Results: The frequency of oral diseases is high, and fluoride toothpaste, which is inaccessible and unavailable, is often replaced by the chew stick. Dental services are located more than 50 kilometers from the homes of at least 52% of the population. Distance plays a negative role in access to care because people living less than 50 kilometers away are twice as likely to attend dental care facilities; this also applies to age with the age group 18-35 years 39% less likely to attend a dental clinic compared with other age groups. Care is expensive for more than 75% of the population who prefer to self-medicate or visit the traditional heale.

Conclusion: An oral health policy focused on rural areas is necessary with the integration of indicators such as the availability and accessibility of fluoride toothpaste, the creation of a minimum service package, and youth outreach.

To read the full article, click here.

D. Faye

Tanzania, Uganda & Kenya

Kenya, Tanzania and Uganda Piloting to Phase Down Dental Amalgam Use and Best Manage its Waste

On 5th - 6th November, 2013, Muhimbili University of Health and Allied Sciences in Dar es Salaam, Tanzania hosted a results workshop of the East Africa Dental Amalgam Phase-Down Project that is being successfully implemented in Kenya, Uganda and Tanzania.

Amalgam remains the most widely used means of repairing large cavities in molar teeth worldwide. Despite being in use for more than 150 years, scientists have expressed concerns about its contribution to mercury environmental pollution. Pollution occurs through mismanagement of amalgam wastes leading to possibilities of environmental release of mercury, which when methylated produces methylmercury, the most toxic form of mercury. Methylmercury can reach humans from contaminated water through the food chain such as fish and seafood. Amalgam contains up to 50 per cent mercury, a chemical that has been linked to various health effects on the immune system, altering genetic and enzyme systems, damaging the nervous system, including coordination and the senses of touch, taste, and sight as well as damage to the digestive tract. Methylmercury is particularly damaging to developing embryos, which are five to ten times more sensitive than adults.

The Minamata Convention whose aim is to protect the human health and the environment from anthropogenic emissions and releases of mercury and mercury compounds recommends that each country that signs and ratify the convention should take measures to phase down the use of dental amalgam taking into account the country’s domestic circumstances and shall include two or more of the following measures:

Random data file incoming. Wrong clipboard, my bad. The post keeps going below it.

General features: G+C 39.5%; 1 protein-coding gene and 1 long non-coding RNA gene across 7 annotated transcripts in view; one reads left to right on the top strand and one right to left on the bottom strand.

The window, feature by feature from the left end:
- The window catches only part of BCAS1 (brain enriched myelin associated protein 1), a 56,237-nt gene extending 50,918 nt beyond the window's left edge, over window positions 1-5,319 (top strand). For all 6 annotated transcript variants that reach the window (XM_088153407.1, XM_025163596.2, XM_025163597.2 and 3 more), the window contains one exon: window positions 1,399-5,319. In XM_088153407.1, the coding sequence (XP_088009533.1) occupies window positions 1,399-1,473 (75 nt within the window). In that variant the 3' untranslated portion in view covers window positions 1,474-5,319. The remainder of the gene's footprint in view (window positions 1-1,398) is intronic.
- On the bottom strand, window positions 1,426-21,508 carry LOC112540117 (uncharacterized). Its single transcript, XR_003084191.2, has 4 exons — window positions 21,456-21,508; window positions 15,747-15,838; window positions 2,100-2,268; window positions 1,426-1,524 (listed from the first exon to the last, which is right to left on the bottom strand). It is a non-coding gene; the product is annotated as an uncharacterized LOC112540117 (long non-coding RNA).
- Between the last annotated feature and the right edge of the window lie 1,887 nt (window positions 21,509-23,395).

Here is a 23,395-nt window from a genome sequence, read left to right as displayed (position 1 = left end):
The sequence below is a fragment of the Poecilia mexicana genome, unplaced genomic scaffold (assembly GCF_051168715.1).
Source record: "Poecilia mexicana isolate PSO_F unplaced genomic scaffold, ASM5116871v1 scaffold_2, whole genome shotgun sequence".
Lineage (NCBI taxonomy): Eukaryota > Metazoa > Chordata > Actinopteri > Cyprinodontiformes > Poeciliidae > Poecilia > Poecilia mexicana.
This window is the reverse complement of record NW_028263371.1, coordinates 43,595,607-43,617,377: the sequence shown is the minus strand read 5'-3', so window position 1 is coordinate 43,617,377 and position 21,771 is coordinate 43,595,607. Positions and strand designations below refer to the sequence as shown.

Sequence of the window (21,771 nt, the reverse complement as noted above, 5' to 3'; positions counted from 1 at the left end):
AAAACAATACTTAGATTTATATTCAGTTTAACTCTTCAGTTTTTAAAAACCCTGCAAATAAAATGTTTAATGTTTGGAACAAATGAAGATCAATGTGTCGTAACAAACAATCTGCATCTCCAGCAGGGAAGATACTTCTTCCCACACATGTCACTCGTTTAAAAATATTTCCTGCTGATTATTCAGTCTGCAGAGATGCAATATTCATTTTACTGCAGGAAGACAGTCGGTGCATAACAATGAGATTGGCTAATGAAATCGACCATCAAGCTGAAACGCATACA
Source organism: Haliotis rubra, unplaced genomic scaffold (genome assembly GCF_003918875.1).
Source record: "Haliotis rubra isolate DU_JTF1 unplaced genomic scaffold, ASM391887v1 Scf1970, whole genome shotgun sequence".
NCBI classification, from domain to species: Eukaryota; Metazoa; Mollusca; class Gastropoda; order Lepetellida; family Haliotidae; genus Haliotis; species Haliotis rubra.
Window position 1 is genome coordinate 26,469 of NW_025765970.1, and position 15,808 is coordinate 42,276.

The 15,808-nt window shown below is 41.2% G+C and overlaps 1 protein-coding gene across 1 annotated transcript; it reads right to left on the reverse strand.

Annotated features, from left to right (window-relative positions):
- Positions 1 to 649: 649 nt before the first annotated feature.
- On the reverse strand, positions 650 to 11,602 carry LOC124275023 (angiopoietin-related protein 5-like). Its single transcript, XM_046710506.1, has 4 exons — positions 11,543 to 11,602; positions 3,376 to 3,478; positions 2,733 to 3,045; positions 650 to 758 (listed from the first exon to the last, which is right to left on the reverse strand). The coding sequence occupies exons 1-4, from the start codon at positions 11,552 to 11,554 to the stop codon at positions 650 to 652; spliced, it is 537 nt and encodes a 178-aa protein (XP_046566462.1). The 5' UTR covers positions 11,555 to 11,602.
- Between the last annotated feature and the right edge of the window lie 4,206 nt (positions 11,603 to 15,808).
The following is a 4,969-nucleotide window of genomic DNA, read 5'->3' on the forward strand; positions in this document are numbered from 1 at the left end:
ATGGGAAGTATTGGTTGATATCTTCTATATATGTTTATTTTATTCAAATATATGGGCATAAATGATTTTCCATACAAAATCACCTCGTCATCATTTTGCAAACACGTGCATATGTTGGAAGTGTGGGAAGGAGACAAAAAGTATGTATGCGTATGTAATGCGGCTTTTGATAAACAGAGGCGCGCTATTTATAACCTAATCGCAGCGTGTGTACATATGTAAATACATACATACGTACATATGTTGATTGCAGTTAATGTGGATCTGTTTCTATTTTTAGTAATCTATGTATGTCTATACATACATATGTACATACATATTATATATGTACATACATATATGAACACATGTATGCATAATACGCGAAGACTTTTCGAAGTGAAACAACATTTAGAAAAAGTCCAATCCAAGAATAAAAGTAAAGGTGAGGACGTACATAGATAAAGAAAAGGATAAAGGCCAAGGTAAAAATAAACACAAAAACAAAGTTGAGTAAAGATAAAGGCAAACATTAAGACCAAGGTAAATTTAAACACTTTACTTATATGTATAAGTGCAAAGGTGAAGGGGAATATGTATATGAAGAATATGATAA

(i)Setting national objectives aiming at dental caries prevention and health promotion, thereby minimizing the need for dental restoration;

(ii)Setting national objectives aiming at minimizing its use;

(iii)Promoting the use of cost-effective and clinically effective mercury-free alternatives for dental restoration;

(iv)Promoting research and development of quality mercury-free materials for dental restoration;

(v)Encouraging representative professional organizations and dental schools to educate and train dental professionals and students on the use of mercury-free dental restoration alternatives and on promoting best management practices;

(vi)Discouraging insurance policies, and programmes that favour dental amalgam use over mercury-free dental restoration;

(vii)Encouraging insurance policies and programmes that favour the use of quality alternatives to dental amalgam for dental restoration;

(viii)Restricting the use of dental amalgam to its encapsulated form;

(ix)Promoting the use of best environmental practices in dental facilities to reduce releases of mercury and mercury compounds to water and land.

Under the co-ordination of UNEP Chemicals branch Division of Technology, Industry,and Economics (DTIE) and the World Health Organization’s Oral Health Programme, the ministries of Environment and Health in Kenya, Tanzania and Uganda are collaborating with the FDI World Dental Federation, International Dental Manufacturers (IDM) and their respective National Dental Associations to explore essential conditions for a phase-down in the use of dental amalgam.

The project has been investigating the status of supply and trade of dental amalgam and dental filling materials alternative to amalgam. It has also assessed the current waste management practices, created awareness of preventive dental care and encouraged a switch to appropriate alternatives to dental amalgam for small cavities among dental facilities’ supporting staff, students, practitioners, and patients. In addition, the project promoted environmentally sound management of dental amalgam waste in selected dental facilities in Kenya, Tanzania and Uganda through donation of 9 amalgam separators.

However, even with the success of the pilot project, the three East African Countries face inadequate funding to roll out to all dental facilities across the region. Stakeholders interested in this subject are encouraged to support the sustainability of this pilot project in Africa through the respective national Governments, national dental associations, UNEP Chemicals DTIE and WHO Oral Health Programme.